Over the next several years, the seven mountain mandate would be folded into a pledge to reform existing social orders by invading and transforming culture. Ché Ahn’s 2010 Reformer’s Pledge was a “who’s who” of NAR players with Bill Johnson, Lou Engle, Lance Wallnau, John Arnott, Peter Wagner, and James Goll, among others, writing chapters and taking the pledge. It was followed in 2013 by Lance Wallnau and Bill Johnson’s Invading Babylon. Establishing the kingdom meant operating in the supernatural and bringing the manifest presence of God to each mountain. Where Rushdoony had talked about secularism, Wallnau and Johnson used the biblical metaphor of Babylon.
These books set the tone for the 2016 election when Wallnau declared that Donald Trump was God’s chaos candidate, a new Cyrus sent to disrupt the existing order so that the kingdom might be established. Wallnau claimed to have received a word of knowledge that Trump would be a wrecking ball, an idea he expanded into his book God’s Chaos Candidate. In an important sense, for Wallnau, a collision had come between the church and secularism over the seven mountains. Trump was going to be the one who broke the control of a secular cabal.
What are we to make of this Neocharismatic Christianity? Constraints of space only permit three final observations. First, the NAR represents the largest number of independent charismatics in the United States. Because it exists through a series of autonomous ministry networks, it functions as a kind of family of churches that resource one another. Apostles are patriarchs and matriarchs who lead the family. There is a kind of egalitarianism where women can lead and pastor alongside a view of male headship. Second, with the help of Reformed Reconstructionism, it has placed the social gospel into a charismatic framework to drive a conservative political agenda. Wagner wrote a memo to Cindy Jacobs in which he said that the father of the social gospel, Walter Rauschenbusch, had tried to introduce the cultural mandate alongside the evangelistic one, but he was rejected because of liberal theology. Finally, its restorationism, emphasis on the prophetic, and desire to actualize the kingdom in full means that it is constantly engaged in future casting. Christian tradition means very little in this context except as a set-up for where the church is and what the church has done wrong. Even though NAR adherents claim to restore apostolic Christianity, the movement, in many respects, is Christianity fully conformed to democratic individualism. Apostles guide megachurches and ministries as mediating institutions unleashing an army of individuals who utilize pop culture and democratic mechanisms to facilitate Christian expansion. There is much more to be said about the NAR, both in terms of its strengths and weaknesses. We will surely benefit from a greater and deeper conversation about this complex network of charismatic churches and leaders.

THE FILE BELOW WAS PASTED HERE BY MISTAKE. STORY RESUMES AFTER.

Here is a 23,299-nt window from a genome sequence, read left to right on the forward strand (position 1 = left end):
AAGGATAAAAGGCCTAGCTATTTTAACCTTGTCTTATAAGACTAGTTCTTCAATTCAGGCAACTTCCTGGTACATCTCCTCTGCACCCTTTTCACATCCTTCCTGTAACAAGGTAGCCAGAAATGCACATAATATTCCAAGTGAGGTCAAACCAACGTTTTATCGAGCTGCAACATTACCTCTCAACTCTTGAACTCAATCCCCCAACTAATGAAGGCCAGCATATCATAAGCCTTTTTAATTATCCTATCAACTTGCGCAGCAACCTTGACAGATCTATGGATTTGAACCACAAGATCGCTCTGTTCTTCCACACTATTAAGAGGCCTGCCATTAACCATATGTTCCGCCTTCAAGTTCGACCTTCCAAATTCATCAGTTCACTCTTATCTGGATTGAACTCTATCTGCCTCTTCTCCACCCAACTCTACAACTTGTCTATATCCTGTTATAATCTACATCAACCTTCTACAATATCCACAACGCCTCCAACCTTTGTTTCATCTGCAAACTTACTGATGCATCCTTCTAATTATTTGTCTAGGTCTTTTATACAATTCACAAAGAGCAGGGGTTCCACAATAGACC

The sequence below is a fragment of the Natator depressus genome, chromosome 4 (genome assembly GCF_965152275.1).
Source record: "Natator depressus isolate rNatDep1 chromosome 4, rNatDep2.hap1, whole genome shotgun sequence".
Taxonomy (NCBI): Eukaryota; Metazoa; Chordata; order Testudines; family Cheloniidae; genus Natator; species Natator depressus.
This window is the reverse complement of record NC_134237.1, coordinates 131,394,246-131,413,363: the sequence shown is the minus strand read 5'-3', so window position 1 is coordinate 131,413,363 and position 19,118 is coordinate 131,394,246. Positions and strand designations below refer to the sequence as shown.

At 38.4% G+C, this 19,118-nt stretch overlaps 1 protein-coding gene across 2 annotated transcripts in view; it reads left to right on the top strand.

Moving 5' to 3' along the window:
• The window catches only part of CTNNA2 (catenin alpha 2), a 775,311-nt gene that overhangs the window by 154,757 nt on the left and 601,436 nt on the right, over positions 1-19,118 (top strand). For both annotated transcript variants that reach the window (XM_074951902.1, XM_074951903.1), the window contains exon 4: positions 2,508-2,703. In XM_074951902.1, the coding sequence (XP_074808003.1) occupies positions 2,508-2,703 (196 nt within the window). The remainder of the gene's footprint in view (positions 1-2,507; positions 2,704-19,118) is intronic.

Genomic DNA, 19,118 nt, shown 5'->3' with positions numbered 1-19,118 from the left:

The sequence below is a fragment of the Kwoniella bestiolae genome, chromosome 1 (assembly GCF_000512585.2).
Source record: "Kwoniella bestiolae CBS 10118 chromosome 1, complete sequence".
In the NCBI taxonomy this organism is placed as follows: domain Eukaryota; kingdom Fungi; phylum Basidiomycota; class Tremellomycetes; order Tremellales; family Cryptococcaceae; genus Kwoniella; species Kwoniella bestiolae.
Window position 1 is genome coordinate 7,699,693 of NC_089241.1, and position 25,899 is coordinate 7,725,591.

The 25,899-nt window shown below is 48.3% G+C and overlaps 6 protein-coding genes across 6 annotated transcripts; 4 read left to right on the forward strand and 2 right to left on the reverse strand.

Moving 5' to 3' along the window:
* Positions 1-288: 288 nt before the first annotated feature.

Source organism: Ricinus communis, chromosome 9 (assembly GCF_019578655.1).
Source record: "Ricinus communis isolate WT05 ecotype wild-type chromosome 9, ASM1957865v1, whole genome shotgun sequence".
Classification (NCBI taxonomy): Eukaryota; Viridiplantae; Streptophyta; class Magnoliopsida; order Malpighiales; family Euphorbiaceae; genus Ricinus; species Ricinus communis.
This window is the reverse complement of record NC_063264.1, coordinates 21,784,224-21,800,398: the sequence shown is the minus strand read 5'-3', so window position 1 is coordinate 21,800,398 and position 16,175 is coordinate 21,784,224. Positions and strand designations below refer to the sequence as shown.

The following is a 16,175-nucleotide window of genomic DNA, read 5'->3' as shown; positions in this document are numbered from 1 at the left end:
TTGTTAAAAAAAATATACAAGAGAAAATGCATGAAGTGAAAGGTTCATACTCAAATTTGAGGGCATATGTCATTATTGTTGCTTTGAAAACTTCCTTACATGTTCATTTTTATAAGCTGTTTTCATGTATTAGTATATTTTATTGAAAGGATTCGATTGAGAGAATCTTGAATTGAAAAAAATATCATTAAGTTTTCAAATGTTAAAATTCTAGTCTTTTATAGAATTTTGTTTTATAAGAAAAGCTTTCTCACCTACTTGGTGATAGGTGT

Dr. Dale M. Coulter is Professor of Historical Theology at Pentecostal Theological Seminary. He also serves on the Editorial Board for Firebrand.